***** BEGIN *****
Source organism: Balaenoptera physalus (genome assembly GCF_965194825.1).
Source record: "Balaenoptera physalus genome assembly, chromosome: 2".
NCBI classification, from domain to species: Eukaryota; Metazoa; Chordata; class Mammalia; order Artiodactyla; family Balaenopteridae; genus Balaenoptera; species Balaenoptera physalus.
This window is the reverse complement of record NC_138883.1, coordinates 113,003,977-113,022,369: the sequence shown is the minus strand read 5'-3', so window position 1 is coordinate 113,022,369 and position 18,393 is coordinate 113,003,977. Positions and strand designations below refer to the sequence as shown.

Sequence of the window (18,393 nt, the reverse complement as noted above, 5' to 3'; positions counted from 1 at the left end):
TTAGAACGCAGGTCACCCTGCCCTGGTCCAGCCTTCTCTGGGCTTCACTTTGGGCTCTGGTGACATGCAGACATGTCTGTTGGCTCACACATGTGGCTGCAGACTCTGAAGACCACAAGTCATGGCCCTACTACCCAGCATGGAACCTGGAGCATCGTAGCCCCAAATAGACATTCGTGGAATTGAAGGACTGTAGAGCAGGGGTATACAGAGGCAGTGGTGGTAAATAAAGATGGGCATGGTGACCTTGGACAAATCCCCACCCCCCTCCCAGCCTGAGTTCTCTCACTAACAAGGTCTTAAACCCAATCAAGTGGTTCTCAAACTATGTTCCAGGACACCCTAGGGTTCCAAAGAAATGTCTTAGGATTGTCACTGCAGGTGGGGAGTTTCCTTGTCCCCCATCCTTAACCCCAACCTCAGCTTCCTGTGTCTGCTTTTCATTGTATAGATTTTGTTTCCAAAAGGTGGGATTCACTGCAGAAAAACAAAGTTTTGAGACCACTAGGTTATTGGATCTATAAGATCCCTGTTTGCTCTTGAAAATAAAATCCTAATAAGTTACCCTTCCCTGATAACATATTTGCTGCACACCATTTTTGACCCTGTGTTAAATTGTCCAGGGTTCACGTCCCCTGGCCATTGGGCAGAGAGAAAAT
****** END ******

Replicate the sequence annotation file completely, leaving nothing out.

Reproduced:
Source organism: Balaenoptera physalus (genome assembly GCF_965194825.1).
Source record: "Balaenoptera physalus genome assembly, chromosome: 2".
NCBI classification, from domain to species: Eukaryota; Metazoa; Chordata; class Mammalia; order Artiodactyla; family Balaenopteridae; genus Balaenoptera; species Balaenoptera physalus.
This window is the reverse complement of record NC_138883.1, coordinates 113,003,977-113,022,369: the sequence shown is the minus strand read 5'-3', so window position 1 is coordinate 113,022,369 and position 18,393 is coordinate 113,003,977. Positions and strand designations below refer to the sequence as shown.

Sequence of the window (18,393 nt, the reverse complement as noted above, 5' to 3'; positions counted from 1 at the left end):
TTAGAACGCAGGTCACCCTGCCCTGGTCCAGCCTTCTCTGGGCTTCACTTTGGGCTCTGGTGACATGCAGACATGTCTGTTGGCTCACACATGTGGCTGCAGACTCTGAAGACCACAAGTCATGGCCCTACTACCCAGCATGGAACCTGGAGCATCGTAGCCCCAAATAGACATTCGTGGAATTGAAGGACTGTAGAGCAGGGGTATACAGAGGCAGTGGTGGTAAATAAAGATGGGCATGGTGACCTTGGACAAATCCCCACCCCCCTCCCAGCCTGAGTTCTCTCACTAACAAGGTCTTAAACCCAATCAAGTGGTTCTCAAACTATGTTCCAGGACACCCTAGGGTTCCAAAGAAATGTCTTAGGATTGTCACTGCAGGTGGGGAGTTTCCTTGTCCCCCATCCTTAACCCCAACCTCAGCTTCCTGTGTCTGCTTTTCATTGTATAGATTTTGTTTCCAAAAGGTGGGATTCACTGCAGAAAAACAAAGTTTTGAGACCACTAGGTTATTGGATCTATAAGATCCCTGTTTGCTCTTGAAAATAAAATCCTAATAAGTTACCCTTCCCTGATAACATATTTGCTGCACACCATTTTTGACCCTGTGTTAAATTGTCCAGGGTTCACGTCCCCTGGCCATTGGGCAGAGAGAAAAT